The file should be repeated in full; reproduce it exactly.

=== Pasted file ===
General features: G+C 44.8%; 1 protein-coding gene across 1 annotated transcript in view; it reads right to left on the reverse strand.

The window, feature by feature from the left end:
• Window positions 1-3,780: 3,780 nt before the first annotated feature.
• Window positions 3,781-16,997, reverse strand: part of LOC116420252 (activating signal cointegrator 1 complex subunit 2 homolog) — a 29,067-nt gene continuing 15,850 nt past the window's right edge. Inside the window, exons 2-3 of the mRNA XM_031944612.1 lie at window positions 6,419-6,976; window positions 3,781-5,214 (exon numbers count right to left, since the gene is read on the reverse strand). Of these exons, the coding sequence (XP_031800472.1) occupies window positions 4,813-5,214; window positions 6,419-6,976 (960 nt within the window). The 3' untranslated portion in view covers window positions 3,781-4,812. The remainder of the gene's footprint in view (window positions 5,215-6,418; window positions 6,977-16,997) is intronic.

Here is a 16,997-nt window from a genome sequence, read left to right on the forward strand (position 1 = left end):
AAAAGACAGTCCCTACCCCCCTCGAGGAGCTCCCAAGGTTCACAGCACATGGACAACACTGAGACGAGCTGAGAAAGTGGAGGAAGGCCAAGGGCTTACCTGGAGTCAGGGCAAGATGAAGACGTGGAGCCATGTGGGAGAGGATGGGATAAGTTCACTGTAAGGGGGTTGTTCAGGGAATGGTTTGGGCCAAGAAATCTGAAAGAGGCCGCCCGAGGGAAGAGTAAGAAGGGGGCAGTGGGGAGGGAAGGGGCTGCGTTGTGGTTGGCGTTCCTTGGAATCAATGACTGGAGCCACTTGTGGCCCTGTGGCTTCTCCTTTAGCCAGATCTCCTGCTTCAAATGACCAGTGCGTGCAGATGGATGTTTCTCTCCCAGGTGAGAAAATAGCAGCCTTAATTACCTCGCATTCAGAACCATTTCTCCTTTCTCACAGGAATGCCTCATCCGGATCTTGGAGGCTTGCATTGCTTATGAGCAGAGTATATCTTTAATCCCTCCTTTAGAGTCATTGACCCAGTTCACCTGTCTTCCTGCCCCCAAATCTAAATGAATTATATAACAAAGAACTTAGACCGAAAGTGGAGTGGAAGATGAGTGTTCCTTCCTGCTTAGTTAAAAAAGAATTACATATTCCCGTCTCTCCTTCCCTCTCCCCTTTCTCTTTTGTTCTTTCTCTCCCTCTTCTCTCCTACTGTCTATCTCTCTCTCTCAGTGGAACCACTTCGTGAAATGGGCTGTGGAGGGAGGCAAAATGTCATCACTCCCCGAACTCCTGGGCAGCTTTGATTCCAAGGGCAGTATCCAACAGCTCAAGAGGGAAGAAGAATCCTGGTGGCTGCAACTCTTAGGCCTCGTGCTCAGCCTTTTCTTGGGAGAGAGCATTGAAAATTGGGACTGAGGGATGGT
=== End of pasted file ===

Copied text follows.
General features: G+C 44.8%; 1 protein-coding gene across 1 annotated transcript in view; it reads right to left on the reverse strand.

The window, feature by feature from the left end:
• Window positions 1-3,780: 3,780 nt before the first annotated feature.
• Window positions 3,781-16,997, reverse strand: part of LOC116420252 (activating signal cointegrator 1 complex subunit 2 homolog) — a 29,067-nt gene continuing 15,850 nt past the window's right edge. Inside the window, exons 2-3 of the mRNA XM_031944612.1 lie at window positions 6,419-6,976; window positions 3,781-5,214 (exon numbers count right to left, since the gene is read on the reverse strand). Of these exons, the coding sequence (XP_031800472.1) occupies window positions 4,813-5,214; window positions 6,419-6,976 (960 nt within the window). The 3' untranslated portion in view covers window positions 3,781-4,812. The remainder of the gene's footprint in view (window positions 5,215-6,418; window positions 6,977-16,997) is intronic.

Here is a 16,997-nt window from a genome sequence, read left to right on the forward strand (position 1 = left end):
AAAAGACAGTCCCTACCCCCCTCGAGGAGCTCCCAAGGTTCACAGCACATGGACAACACTGAGACGAGCTGAGAAAGTGGAGGAAGGCCAAGGGCTTACCTGGAGTCAGGGCAAGATGAAGACGTGGAGCCATGTGGGAGAGGATGGGATAAGTTCACTGTAAGGGGGTTGTTCAGGGAATGGTTTGGGCCAAGAAATCTGAAAGAGGCCGCCCGAGGGAAGAGTAAGAAGGGGGCAGTGGGGAGGGAAGGGGCTGCGTTGTGGTTGGCGTTCCTTGGAATCAATGACTGGAGCCACTTGTGGCCCTGTGGCTTCTCCTTTAGCCAGATCTCCTGCTTCAAATGACCAGTGCGTGCAGATGGATGTTTCTCTCCCAGGTGAGAAAATAGCAGCCTTAATTACCTCGCATTCAGAACCATTTCTCCTTTCTCACAGGAATGCCTCATCCGGATCTTGGAGGCTTGCATTGCTTATGAGCAGAGTATATCTTTAATCCCTCCTTTAGAGTCATTGACCCAGTTCACCTGTCTTCCTGCCCCCAAATCTAAATGAATTATATAACAAAGAACTTAGACCGAAAGTGGAGTGGAAGATGAGTGTTCCTTCCTGCTTAGTTAAAAAAGAATTACATATTCCCGTCTCTCCTTCCCTCTCCCCTTTCTCTTTTGTTCTTTCTCTCCCTCTTCTCTCCTACTGTCTATCTCTCTCTCTCAGTGGAACCACTTCGTGAAATGGGCTGTGGAGGGAGGCAAAATGTCATCACTCCCCGAACTCCTGGGCAGCTTTGATTCCAAGGGCAGTATCCAACAGCTCAAGAGGGAAGAAGAATCCTGGTGGCTGCAACTCTTAGGCCTCGTGCTCAGCCTTTTCTTGGGAGAGAGCATTGAAAATTGGGACTGAGGGATGGT